Have a nice weekend, and please people, no brown shirts.

Live, love, and laugh,

Irreverend Steve

Thursday, April 17, 2008

Through the Looking Glass

John McCain said,

"We can look back at the past and argue about whether we should have gone to war or not, whether we should have invaded or not, and that’s a good academic argument."
Let's set aside the idea that anything academic is trivial because, you know, people who are trained to understand things like history, ethics, and political science to the highest degree possible certainly wouldn't have anything meaningful to contribute to conversations about policy.

Instead, we can just look at the idea that the train wreck on the ground in Iraq has no history, there's no cause and effect, after all no one actually made judgments in that case, right, judgments that might say something meaningful about one's ability to make good judgments about topics like, say, I don't know, foreign policy.

This, of course, is not to say that there are not important markers concerning one's capabilities of deciding on important issues concerning foreign affairs. It just turns out that they have nothing to do with actual foreign policy decisions. The place to look for such crucial indicators is, of course, a matter of flag pins.

Stupid has become institutionalized.

Best Book About Philosophy for Non-Philosophers

So, I got asked this question a couple of times and had no good answer. "I'm interested in philosophy, but never took any courses in college. What would be a good book for beginners that exposes them to what philosophy really is?" Suggestions?

Wednesday, April 16, 2008

Do Teachers Really Learn From Their Students?

I had an older colleague who used to bristle at the old platitude "I learn so much from my students." He argued, "I had years of graduate training. I've been reading these texts for forty years. I know the secondary literature and all of the conversation around them. They are looking at these complex conversations for the first time and don't really understand the basics, much less the subtleties or the historical context. It is absurd to think they teach me anything."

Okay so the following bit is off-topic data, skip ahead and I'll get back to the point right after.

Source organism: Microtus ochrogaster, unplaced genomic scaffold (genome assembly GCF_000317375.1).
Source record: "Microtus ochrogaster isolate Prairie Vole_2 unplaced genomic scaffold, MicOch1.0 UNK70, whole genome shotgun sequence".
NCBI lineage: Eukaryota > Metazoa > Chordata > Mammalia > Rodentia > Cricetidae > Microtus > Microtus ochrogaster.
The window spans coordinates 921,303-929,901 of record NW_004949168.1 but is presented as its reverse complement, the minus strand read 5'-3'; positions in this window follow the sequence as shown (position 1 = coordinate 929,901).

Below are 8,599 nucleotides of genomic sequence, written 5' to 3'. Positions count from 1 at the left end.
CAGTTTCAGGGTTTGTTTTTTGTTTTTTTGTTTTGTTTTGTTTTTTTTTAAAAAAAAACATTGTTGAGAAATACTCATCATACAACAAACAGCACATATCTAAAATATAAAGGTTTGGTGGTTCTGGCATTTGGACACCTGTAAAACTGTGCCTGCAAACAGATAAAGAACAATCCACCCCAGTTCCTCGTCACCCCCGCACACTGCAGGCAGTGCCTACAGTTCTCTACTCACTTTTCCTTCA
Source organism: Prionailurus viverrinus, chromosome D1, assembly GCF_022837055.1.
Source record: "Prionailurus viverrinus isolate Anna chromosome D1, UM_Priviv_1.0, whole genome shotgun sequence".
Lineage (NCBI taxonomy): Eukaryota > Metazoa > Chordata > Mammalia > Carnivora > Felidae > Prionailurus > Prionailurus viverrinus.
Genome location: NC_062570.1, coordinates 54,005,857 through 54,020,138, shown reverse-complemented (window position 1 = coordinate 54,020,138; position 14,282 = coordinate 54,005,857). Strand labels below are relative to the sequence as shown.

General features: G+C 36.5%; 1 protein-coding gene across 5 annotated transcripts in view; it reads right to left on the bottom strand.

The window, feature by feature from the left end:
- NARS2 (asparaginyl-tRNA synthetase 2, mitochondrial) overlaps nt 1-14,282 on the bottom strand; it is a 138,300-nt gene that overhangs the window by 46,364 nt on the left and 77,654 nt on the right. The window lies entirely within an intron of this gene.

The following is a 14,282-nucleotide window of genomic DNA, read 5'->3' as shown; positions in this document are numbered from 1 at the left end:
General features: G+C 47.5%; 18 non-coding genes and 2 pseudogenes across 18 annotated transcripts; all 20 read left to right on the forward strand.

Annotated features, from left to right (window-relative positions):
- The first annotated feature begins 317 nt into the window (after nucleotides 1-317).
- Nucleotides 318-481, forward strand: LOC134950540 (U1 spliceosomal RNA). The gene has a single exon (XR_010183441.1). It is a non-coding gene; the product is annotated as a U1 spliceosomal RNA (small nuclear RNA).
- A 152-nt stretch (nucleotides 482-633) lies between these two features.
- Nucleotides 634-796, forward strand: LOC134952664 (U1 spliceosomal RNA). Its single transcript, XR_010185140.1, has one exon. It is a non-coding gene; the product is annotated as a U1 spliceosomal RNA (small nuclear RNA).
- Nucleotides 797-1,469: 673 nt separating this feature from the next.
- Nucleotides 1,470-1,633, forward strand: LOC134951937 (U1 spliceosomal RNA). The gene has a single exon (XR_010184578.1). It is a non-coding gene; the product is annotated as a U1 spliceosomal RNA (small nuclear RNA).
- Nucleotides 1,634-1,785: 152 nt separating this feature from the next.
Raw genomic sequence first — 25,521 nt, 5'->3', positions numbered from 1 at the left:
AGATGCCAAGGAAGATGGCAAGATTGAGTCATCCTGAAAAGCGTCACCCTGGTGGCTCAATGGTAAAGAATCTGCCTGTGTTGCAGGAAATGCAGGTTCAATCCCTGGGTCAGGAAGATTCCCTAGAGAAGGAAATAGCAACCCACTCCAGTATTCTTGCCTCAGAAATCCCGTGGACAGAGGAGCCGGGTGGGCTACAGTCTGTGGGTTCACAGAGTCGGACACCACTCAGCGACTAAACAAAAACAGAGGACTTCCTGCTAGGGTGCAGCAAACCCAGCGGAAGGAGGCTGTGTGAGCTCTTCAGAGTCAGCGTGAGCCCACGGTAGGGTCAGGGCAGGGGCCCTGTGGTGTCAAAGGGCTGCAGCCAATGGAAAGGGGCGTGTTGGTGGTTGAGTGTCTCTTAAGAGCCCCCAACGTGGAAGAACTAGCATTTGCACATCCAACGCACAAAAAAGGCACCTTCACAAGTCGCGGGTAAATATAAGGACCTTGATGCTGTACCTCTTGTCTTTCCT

Curmudgeon, but correct or misguided and misanthropic?

Tuesday, April 15, 2008

A Gratuitous Question About Gratuities

So I am in Lake Charles, Louisiana to give a talk tonight about Einstein and the wonderful lecture series folks have provided me with a very posh room at a hotel in town. I go down stairs for breakfast yesterday morning when the woman at the cash register asks me whether I want to put the gratuity on the room bill. I said no.

I had no problem with the lecture folks picking up the tab for my breakfast, meals were a part of the contractual understanding, but there seemed to be something odd about having them pick up my tip since that was something I was leaving in part out of expectation, but in part out of thanks to my waitress. Leaving a tip seemed to be not only the sort of thing that I needed to make sure was done, but the sort of thing that I had to actually be the one to do.

Hanno, on the other hand, argued (1) that tips are no longer thank yous but rather an excuse to limit the pay of wait staff and (2) the waitress' life is no different since she gets the same amount of money without knowing the source, so if she doesn't know the source, she can't feel slighted in any way and therefore there can't be a problem. If she doesn't care as long as she gets tipped, why should I?

We had a question a little while back about the ethics of having maids and whether cleaning up after yourself was something that merely needed doing or whether you acquire a responsibility to be the one to do it if you are physically able, and this seems a similar interest. There are acts like apologizing that I have to be the one to perform in order to have discharged my duty to do them. Accepting punishment is another. No matter how rich I am, I cannot rightfully pay someone else to do my prison time for me or to stay in my room without supper.

Three questions: (1&2) what belongs in this category and why? (3) Is tipping in there?

Monday, April 14, 2008

Are Certain Groups Comedically Out of Bounds on Ethical Grounds?

I was having a conversation last night with Hanno and C.Ewing and my routine came up. Hanno raised questions about the end portion -- the Eskimo jokes. Having had friends who spent time in Alaska, he was well aware that, unbeknownst to me (although a moment's consideration should have brought it to mind), that Inuit women are considered far and away the lowest rung of the social ladder and have it quite bad.

General agreement was reached that there is no problem with jokes being offensive per se. That offensiveness can be used to stir the social pot where there is unjust stasis, it can be used as a tool to undermine discrimination and structural social unfairness, it can effectively call attention to injustices we work hard in more "serious" ways to avoid coming to grips with.

But jokes can be used as weapons to strengthen unfair social systems as well. Jokes that reinforce false stereotypes can be used to keep groups down. The problem with certain jokes is not that they are offensive or unfunny, but that they are used in a form of bullying. If a group is secure in its social place, a given joke about them will not be harmful or even could be appreciated. But the same joke, told about a group that is more vulnerable or possessing of little social capital can be harmful and unnecessarily painful.